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View Diary: Free speech under attack in Denmark: Convicted for criticizing Islam (174 comments)

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    •  And in the US, she could. (1+ / 0-)
      Recommended by:
      JDsg

      Why oh why, do we Americans feel the need to weigh in on laws that have nothing to do with us in countries where we do not live?  Surely we have enough law and justice issues here at home to keep us busy.

      And why do we as a culture so vehemently defend rights with so little talk about good judgment or discretion?  

      •  by - because, as the author explained in the diary (6+ / 0-)

        we have frequent diaries on the benefits of "hate speech" laws.

        "let's talk about that"

        by VClib on Wed Sep 18, 2013 at 09:59:33 AM PDT

        [ Parent ]

      •  because many of us see free expression as (3+ / 0-)
        Recommended by:
        Noisy Democrat, Be Skeptical, gzodik

        an inalienable human right, not just a constitutional right.

        I have problems with Holocaust denial laws, too--although I can certainly understand them in light of the actual holocaust.

        The other aspect of the Danish case which makes it far more disturbing is that they've been frightened by why happened with the cartoon incident.  In short, a couple of lunatics scored a victory against freedom of speech.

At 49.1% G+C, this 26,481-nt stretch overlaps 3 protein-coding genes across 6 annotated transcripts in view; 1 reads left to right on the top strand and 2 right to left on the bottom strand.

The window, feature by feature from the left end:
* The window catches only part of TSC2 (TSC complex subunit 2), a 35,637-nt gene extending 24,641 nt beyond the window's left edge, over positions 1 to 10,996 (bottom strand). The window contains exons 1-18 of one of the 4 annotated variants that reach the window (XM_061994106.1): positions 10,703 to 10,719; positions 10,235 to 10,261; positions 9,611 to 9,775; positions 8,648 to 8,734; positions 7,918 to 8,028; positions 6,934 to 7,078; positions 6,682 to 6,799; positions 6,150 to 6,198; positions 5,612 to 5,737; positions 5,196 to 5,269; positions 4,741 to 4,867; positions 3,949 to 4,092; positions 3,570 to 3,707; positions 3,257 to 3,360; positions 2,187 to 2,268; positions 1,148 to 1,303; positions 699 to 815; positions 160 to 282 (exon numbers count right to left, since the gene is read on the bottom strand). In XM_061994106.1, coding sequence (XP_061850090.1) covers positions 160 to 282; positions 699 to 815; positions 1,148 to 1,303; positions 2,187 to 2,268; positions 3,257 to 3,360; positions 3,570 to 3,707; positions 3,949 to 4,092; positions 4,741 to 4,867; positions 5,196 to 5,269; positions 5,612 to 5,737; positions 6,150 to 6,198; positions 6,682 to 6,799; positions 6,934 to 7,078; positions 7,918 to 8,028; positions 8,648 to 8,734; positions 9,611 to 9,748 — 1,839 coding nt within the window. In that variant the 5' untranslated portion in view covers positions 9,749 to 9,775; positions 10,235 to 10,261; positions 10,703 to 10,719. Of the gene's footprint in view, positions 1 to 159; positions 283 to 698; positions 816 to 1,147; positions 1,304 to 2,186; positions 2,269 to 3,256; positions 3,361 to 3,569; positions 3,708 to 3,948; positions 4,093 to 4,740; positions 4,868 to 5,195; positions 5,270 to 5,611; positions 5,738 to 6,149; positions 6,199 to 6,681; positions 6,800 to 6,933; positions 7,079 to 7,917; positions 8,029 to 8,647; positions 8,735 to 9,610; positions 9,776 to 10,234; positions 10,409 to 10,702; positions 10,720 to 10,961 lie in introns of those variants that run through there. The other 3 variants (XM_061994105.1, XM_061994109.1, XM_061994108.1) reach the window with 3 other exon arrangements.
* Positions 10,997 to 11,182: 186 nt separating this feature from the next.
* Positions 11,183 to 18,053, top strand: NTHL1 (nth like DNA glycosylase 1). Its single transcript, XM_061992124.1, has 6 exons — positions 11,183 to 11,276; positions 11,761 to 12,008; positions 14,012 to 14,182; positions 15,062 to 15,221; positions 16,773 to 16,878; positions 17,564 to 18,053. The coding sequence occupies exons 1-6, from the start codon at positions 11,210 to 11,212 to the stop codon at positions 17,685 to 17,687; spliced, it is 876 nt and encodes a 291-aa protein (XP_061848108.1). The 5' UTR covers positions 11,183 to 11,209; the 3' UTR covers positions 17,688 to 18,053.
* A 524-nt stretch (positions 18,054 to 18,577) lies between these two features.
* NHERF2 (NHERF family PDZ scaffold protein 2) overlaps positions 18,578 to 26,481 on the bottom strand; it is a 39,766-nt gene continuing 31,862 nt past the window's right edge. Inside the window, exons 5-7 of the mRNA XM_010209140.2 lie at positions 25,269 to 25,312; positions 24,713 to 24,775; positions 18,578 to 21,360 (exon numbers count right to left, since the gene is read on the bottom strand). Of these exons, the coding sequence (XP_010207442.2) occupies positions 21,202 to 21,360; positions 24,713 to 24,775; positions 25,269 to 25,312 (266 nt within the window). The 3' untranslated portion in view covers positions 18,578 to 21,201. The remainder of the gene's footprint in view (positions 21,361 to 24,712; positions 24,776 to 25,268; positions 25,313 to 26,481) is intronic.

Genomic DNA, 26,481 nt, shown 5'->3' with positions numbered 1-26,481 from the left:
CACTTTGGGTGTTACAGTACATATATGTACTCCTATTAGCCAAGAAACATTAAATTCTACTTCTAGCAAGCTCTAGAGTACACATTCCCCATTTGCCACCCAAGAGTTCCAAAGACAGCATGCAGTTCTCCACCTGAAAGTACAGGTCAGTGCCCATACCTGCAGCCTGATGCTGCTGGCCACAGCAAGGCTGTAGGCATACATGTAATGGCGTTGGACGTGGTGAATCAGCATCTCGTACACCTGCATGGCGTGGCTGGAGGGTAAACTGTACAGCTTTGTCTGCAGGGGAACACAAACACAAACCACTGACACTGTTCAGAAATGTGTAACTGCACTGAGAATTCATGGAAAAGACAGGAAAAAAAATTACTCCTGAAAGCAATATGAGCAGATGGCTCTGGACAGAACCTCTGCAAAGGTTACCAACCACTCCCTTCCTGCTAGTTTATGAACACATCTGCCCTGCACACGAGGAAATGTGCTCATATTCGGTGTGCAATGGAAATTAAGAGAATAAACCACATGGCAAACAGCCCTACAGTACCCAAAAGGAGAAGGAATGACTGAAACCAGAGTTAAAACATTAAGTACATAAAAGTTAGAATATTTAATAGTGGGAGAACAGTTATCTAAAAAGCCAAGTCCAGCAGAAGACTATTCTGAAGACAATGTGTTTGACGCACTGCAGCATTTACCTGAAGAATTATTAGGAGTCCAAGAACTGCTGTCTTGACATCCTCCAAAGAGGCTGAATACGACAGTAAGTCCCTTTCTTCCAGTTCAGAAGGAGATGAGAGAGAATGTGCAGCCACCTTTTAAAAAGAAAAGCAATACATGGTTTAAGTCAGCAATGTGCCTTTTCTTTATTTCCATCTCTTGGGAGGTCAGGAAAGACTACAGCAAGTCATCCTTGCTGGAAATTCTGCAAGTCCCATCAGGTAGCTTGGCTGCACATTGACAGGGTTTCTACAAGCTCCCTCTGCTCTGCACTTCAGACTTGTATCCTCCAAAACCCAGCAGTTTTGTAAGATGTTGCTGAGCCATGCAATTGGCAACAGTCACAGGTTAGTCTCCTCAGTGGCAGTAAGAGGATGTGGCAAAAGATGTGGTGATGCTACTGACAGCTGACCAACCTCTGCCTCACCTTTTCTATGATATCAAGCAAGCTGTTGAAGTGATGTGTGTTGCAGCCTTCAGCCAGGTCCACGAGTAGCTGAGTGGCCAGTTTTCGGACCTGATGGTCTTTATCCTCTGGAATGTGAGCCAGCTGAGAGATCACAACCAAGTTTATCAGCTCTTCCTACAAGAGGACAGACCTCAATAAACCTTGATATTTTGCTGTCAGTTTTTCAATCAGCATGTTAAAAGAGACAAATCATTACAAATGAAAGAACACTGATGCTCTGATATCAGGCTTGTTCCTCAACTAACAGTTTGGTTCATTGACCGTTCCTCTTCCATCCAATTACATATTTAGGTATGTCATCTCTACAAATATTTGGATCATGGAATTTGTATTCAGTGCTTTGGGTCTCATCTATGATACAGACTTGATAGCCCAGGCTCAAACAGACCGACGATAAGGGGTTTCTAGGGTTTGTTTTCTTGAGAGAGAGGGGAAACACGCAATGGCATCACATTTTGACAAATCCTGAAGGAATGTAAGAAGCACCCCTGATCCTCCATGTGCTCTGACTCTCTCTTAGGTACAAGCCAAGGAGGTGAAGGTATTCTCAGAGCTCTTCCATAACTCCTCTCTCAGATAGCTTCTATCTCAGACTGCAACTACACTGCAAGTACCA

How much to you want to wager that she wouldn't have been fined/sentenced had the cartoon  incident never happened?

        The degree to which we've actually paid attention to the demands of a tiny group of criminals is frightening, to say the least.  

        •  The problem is that it isn't a tiny group (2+ / 0-)
          Recommended by:
          Luftmensch, Be Skeptical

          The people who carry signs saying "Behead those who insult Islam" don't speak for all Muslims, but they speak for quite a few -- enough that there were massive riots over the cartoons.  

          •  i just mean a tiny group who were actually doing (2+ / 0-)
            Recommended by:
            Noisy Democrat, AoT

            the threatening.  This whole 'Don't Show Mohammed' thing is really pretty new--no one would have rioted over such a thing 20 years ago.